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The linked article is well worth examining thoroughly. I’ve always wondered what’s so hard about this.(via Pruned) Sidwell Friends School in DC has implemented a rainwater recovery and usage system that is highly functional and environmentally friendly. The garden is beautiful, but just as important in this world is the market economics. And by the assertion of the blog post, the system was fairly affordable as well.

To the players in this project, the market logic for preserving rainwater existed in Washington DC – a place with abundant rain. A place where the embodied costs of providing a unit of water are much lower than a more arid climate. Let’s take the example of Los Angeles. In short, official policy since (before) the building of the LA River channel system is that stormwater in its untreated and unchanneled state is a nuisance and a threat to public welfare. Which it is. But the solution was therefore not to treat it, or to deal with it in some way. The solution is to take all of the stormwater runoff – even off of the roofs of private residences – and put it into a system that shunts it as quickly as possible to the ocean. Leaving no surplus water for the extra human population for whom you’ve just provided capacity.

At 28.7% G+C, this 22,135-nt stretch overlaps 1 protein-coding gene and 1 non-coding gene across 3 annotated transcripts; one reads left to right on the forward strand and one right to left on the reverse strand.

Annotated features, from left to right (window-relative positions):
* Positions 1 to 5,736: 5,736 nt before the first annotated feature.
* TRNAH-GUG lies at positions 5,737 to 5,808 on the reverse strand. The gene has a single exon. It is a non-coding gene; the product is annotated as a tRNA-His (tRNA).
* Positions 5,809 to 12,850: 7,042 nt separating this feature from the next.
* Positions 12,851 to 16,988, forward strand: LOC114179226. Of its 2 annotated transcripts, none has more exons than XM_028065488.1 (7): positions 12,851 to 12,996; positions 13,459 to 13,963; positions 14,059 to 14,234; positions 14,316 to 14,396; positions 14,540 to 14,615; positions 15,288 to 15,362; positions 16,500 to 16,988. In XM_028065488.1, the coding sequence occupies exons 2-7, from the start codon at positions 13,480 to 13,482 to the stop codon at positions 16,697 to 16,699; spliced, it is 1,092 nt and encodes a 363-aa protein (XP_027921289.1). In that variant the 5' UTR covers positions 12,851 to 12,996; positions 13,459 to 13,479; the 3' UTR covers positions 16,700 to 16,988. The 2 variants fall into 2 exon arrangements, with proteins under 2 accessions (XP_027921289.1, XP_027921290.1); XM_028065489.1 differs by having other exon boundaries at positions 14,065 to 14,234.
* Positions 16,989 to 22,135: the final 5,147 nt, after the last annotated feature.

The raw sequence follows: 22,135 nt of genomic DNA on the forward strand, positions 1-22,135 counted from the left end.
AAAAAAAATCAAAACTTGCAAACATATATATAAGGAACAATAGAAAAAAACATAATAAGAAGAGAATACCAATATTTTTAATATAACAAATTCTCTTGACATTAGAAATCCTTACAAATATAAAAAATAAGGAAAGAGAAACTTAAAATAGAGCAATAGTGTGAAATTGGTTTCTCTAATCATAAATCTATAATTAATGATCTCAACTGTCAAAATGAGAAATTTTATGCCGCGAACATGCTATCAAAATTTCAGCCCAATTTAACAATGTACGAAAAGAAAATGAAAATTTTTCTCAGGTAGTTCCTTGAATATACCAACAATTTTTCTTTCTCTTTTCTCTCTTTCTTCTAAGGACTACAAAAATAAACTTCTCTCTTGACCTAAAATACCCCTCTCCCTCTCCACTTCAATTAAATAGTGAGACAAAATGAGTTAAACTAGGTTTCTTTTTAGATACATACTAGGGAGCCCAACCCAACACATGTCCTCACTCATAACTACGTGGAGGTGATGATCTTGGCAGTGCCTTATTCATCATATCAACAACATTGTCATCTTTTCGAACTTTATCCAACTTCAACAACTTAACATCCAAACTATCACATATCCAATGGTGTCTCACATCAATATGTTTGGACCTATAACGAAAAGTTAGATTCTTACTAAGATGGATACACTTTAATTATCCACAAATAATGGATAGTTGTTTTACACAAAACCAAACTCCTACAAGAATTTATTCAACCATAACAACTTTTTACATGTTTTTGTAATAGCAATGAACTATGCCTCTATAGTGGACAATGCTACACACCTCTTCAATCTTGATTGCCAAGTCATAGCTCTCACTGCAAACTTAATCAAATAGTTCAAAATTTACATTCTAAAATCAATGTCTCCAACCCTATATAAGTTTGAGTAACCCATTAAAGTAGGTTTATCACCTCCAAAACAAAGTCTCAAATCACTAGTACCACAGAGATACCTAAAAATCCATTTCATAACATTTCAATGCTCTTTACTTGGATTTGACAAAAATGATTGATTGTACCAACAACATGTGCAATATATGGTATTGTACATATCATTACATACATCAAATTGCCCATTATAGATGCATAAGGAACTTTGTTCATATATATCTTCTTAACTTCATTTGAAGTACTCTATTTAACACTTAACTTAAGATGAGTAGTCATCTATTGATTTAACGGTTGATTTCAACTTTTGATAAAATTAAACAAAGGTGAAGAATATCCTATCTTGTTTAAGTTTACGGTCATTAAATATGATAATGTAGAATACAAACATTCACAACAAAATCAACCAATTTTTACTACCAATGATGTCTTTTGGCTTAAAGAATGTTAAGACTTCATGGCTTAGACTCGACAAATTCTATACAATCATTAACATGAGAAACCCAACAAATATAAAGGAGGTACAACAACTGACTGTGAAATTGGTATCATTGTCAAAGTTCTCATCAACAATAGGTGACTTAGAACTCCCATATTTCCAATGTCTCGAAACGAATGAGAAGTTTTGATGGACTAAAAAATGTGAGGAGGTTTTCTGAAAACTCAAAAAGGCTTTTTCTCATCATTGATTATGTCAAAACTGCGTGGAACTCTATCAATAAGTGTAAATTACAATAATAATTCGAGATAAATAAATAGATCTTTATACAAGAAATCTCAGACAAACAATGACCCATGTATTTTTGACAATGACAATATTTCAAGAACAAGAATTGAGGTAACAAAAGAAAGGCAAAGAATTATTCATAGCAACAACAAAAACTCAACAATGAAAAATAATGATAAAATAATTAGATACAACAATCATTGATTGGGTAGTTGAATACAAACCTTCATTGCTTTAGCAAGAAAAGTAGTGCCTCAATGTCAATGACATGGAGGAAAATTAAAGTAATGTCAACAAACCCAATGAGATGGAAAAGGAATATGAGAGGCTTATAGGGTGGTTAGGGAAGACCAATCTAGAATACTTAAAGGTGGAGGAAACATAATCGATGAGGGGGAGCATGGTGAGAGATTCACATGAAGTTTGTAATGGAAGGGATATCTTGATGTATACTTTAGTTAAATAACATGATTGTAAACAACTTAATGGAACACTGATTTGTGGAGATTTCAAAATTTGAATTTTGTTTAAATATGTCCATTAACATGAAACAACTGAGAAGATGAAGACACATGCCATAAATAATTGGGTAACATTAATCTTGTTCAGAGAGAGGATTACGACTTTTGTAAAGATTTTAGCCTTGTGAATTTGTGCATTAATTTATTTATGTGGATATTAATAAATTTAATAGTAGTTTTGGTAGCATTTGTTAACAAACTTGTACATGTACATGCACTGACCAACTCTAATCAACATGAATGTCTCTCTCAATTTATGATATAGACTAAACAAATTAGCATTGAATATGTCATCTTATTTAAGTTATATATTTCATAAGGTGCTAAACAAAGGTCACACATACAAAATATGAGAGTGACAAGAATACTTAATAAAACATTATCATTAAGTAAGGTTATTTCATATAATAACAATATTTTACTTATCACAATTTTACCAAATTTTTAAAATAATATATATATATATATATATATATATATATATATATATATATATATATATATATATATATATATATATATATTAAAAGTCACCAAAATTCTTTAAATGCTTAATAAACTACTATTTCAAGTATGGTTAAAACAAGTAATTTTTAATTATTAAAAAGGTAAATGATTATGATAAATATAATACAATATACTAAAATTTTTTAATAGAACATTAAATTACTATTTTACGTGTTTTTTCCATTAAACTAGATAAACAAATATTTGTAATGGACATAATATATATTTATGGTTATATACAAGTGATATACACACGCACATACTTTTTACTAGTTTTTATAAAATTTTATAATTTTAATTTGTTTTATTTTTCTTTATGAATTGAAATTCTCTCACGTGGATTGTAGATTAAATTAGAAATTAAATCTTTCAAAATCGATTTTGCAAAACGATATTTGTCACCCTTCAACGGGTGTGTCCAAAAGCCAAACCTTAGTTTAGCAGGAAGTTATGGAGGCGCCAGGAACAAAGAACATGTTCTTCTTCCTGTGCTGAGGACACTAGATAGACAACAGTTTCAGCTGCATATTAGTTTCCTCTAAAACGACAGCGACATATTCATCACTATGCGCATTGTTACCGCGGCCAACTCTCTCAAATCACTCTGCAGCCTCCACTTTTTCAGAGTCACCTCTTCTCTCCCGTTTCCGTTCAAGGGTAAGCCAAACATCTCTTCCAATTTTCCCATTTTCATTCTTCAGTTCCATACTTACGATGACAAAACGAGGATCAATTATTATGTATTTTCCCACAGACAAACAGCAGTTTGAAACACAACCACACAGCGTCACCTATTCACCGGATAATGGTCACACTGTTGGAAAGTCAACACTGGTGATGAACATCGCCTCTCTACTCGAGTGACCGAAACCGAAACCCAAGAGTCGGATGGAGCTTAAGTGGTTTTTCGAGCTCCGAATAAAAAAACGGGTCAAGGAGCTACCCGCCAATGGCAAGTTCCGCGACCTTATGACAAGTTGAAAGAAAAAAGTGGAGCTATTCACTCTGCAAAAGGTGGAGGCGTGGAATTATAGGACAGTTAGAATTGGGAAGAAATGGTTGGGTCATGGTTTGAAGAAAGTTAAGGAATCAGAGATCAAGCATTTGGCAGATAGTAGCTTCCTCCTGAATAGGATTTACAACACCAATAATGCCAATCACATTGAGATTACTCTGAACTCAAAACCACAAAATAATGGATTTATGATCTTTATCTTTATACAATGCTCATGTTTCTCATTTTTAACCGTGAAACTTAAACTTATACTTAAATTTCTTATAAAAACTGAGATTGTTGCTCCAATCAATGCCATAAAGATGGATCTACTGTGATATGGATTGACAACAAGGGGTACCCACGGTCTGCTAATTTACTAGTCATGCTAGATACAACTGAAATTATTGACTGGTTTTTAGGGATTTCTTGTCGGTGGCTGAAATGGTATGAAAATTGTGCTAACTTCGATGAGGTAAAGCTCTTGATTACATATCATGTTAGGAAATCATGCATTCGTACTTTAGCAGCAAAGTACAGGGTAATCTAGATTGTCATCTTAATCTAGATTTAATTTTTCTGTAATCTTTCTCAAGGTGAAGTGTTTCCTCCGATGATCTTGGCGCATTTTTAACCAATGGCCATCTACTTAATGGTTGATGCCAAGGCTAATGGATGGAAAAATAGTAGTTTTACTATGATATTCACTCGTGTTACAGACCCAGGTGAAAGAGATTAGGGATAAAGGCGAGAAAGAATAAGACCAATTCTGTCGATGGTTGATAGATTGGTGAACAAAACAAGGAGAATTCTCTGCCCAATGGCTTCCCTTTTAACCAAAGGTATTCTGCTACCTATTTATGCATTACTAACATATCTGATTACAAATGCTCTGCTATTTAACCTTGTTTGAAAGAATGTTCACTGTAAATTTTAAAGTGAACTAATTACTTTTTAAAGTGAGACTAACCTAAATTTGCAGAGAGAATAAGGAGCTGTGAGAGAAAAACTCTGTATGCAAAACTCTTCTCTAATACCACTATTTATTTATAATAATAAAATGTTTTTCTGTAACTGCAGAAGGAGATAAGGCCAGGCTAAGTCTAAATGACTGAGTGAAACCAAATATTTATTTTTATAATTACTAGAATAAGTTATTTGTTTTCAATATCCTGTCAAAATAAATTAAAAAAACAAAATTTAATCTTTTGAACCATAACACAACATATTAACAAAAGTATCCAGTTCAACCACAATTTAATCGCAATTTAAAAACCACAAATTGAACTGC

Groundwater recharge is the concept that there is a natural amount of water trapped in the soil that is recharged by rainfall. Even in a modern metropolis, it costs basically nothing. When this, rainwater cachement, and greywater utilization can all be done so easily and cheaply, when they can provide a resource to a city like LA that otherwise has to use massive amounts of energy pipe water for hundreds of miles, and when they can have such beautiful results as the Sidwell Friends School, what arguments against these techniques really hold water?

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